“Most people are on the world not in it, have no conscious sympathy or relationship to anything about them, “– John Muir, Environmentalist
For centuries, people have been observing the world around them and recording them in nature journals. Herbalists, botanists, horticulturalists and gardeners often keep detailed botanical journals to accurately record the plants that they grow and see in nature. Often noted in such journals is a plant’s scientific or botanical name (usually in Latin) along with common names, the characteristics, growing conditions, and other information that is used for both personal and professional research purposes. A botanical journal can also be similar to a zibaldone or an artistic journal and include hand drawn or even painted illustrations of the plants.
For herbalists, such a botanical journal is referred to as a materia medica. This Latin term means “healing materials”. There are many famous botanical journals or materia medica such as the works of Twelfth Century Abbess, Hildegard of Bingen, Culpepper’s Complete Herbal and Mrs. M. Grieve’s Modern Herbal. Each of these written works show how plants were used therapeutically and can serve as an inspiration for today’s herbalists. Earlier works can even help them discover uses that might not be as well known in modern texts.
Creating Your Own Botanical Journal
When putting together your own botanical journal or materia medica, be sure to choose a format that’s easiest for you. Choosing a journal with good quality paper is important. Whether it is plain or lined paper, try to use a journal that will not only allow you to write descriptions and notes, but a paper that can stand up if you also choose to draw your own plant illustrations.
Creating Plant Profiles
Each plant needs to have one page completely dedicated to it. Even if you don’t immediately fill the page with information, you’re leaving room to put additional details, especially as you gain more hands-on experience with the plant. It is often easiest to choose a plant that you are most familiar with, like one that grows locally in your backyard. Write out the common and botanical name, including some of the following information to create a complete plant profile:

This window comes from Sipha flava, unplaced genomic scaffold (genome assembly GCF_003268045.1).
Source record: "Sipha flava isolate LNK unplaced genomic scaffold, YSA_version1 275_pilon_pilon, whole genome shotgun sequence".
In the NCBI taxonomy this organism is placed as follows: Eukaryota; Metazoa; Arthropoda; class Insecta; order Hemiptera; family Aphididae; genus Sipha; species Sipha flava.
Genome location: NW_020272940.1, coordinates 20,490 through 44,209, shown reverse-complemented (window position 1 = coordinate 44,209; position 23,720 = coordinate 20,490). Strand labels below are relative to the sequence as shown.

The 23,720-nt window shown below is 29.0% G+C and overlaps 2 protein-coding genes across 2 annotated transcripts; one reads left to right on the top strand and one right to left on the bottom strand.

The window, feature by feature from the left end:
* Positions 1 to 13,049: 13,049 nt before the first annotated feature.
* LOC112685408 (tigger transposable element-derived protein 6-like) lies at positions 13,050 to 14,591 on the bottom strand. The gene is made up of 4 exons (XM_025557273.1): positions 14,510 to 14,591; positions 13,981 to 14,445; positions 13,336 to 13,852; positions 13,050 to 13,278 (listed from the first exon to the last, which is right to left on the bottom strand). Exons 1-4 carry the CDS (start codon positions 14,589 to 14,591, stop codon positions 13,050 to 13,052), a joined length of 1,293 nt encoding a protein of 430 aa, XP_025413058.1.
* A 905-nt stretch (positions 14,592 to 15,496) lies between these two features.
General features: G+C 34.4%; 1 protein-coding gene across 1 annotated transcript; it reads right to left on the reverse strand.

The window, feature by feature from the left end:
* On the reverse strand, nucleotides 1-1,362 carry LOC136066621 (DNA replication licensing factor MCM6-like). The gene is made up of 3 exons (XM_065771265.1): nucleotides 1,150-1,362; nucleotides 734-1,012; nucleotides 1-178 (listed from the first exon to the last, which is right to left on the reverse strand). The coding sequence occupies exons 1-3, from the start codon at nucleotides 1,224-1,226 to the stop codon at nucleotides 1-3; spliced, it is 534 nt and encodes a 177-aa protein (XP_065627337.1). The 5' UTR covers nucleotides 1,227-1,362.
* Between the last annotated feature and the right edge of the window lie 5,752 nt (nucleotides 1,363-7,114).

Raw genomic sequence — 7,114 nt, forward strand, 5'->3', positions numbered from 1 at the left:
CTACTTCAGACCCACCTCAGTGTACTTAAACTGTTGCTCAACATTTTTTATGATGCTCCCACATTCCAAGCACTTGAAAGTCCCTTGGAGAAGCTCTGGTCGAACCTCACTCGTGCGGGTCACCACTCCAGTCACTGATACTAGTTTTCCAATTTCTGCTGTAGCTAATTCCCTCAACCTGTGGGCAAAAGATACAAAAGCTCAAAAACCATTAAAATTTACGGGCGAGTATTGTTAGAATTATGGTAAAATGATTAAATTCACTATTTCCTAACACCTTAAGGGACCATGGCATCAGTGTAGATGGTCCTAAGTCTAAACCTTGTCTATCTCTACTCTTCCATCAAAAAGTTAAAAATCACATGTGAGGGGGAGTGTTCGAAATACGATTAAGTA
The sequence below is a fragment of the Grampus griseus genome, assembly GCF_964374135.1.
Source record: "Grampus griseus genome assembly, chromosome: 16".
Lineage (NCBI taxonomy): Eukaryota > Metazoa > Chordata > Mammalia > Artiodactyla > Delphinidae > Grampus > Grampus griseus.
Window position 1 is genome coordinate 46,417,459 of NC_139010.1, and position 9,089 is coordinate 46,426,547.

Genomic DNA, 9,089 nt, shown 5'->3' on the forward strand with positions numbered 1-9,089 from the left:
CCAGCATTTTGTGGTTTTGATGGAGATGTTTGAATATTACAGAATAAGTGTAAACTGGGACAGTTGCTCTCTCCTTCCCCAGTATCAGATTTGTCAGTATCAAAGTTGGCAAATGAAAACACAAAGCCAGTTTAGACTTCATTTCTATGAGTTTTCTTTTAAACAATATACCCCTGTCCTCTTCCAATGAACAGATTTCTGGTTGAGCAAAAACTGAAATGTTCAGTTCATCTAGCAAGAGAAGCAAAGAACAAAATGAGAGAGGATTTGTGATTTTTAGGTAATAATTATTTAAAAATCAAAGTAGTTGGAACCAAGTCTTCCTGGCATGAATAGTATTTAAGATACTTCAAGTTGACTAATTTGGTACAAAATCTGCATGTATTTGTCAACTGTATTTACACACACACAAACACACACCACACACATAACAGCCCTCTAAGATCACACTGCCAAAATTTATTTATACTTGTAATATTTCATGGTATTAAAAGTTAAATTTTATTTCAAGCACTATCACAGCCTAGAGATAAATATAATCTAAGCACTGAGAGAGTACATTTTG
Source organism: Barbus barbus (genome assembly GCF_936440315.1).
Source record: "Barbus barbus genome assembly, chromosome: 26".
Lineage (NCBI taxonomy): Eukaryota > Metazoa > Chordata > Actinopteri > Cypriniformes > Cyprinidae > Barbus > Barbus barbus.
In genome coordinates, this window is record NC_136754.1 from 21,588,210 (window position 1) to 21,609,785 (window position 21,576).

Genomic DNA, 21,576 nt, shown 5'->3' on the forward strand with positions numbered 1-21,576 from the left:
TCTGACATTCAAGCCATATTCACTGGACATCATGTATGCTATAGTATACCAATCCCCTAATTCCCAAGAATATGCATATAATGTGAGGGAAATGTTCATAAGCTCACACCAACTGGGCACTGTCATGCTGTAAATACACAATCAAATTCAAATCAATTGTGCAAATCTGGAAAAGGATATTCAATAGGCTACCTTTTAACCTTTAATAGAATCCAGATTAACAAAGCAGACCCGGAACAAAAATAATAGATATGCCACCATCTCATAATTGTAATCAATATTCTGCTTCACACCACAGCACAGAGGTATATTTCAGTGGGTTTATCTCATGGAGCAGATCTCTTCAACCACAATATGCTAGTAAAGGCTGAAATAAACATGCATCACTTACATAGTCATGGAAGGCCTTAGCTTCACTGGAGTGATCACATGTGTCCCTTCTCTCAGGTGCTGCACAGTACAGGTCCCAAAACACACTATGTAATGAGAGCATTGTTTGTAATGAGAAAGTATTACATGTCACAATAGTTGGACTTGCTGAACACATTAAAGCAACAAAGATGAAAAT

Information to include in your Botanical Journal:
1. Plant Identification
Be sure to include the Latin or botanical name, as well as any common names.
2. Plant description
Describe the plant in detail. This is a perfect place to make sketches or drawings of the plant. Adding colors with colored pencils, markers, or water colors enhances the drawing and gives the ‘future you’ more details about your discovery.
3. Growing conditions
What kinds of soil, light, and watering condition does each plant thrive in? Does it have a relationship with other plants, animals, or terrain? Some plants prefer certain kinds of soil and sun conditions like full light, sandy soil, and shade. Make note of these conditions in your botanical journal.
4. When and how to harvest
Every botanist knows that their plants have preferred harvest methods. Learning these will both prolong the plant’s lifespan and provide reminders when you encounter the plant later. Record this information for safekeeping.
5. Plant parts used
Not only does each plant have a specific harvest method, but different parts are used for different purposes. Do you use only the roots of your plant, or can you use the leaves and stems? How about the berries? Are they poisonous, or can they be baked with pastries?
6. Formulas and preparations
What preparation method maximizes the use of the plant? Some herbs are best used when they’re dried, others become more potent when distilled. Make detailed notes about how a plant is prepared. Was it used as a tea or extracted in alcohol, for example? Is the plant or herb warming or cooling?
7. Safety conditions
Some plants, herbs or parts of them can be poisonous. Make note of these things in your botanical journal to refer to. You may want add tape flags or other markers that are color coded to indicate the need for added precautions. Make note of any indications from your research or personal experiences that may affect those who are pregnant or affected by allergies.
Keeping a botanical journal can become a lifelong habit offering personal knowledge and joy; not only for yourself but for others who might also be interested in your observations. Your botanical journal might also serve to inspire others to create more journals to share.
ABOUT THE AUTHORS
Jake & Bella are both young professionals who reside in sunny Queensland, Australia. Jake is an executive within the medical tourism industry and Bella is a young PR & Journalism graduate. Both use journals and notebooks as part of their daily life, whether it's taking notes, creating concepts, planning projects or showing some gratitude. Both have a keen eye for what makes a high quality journal that's a pleasure to own and use. Visit the Our Team page for more info on this bother and sister duo.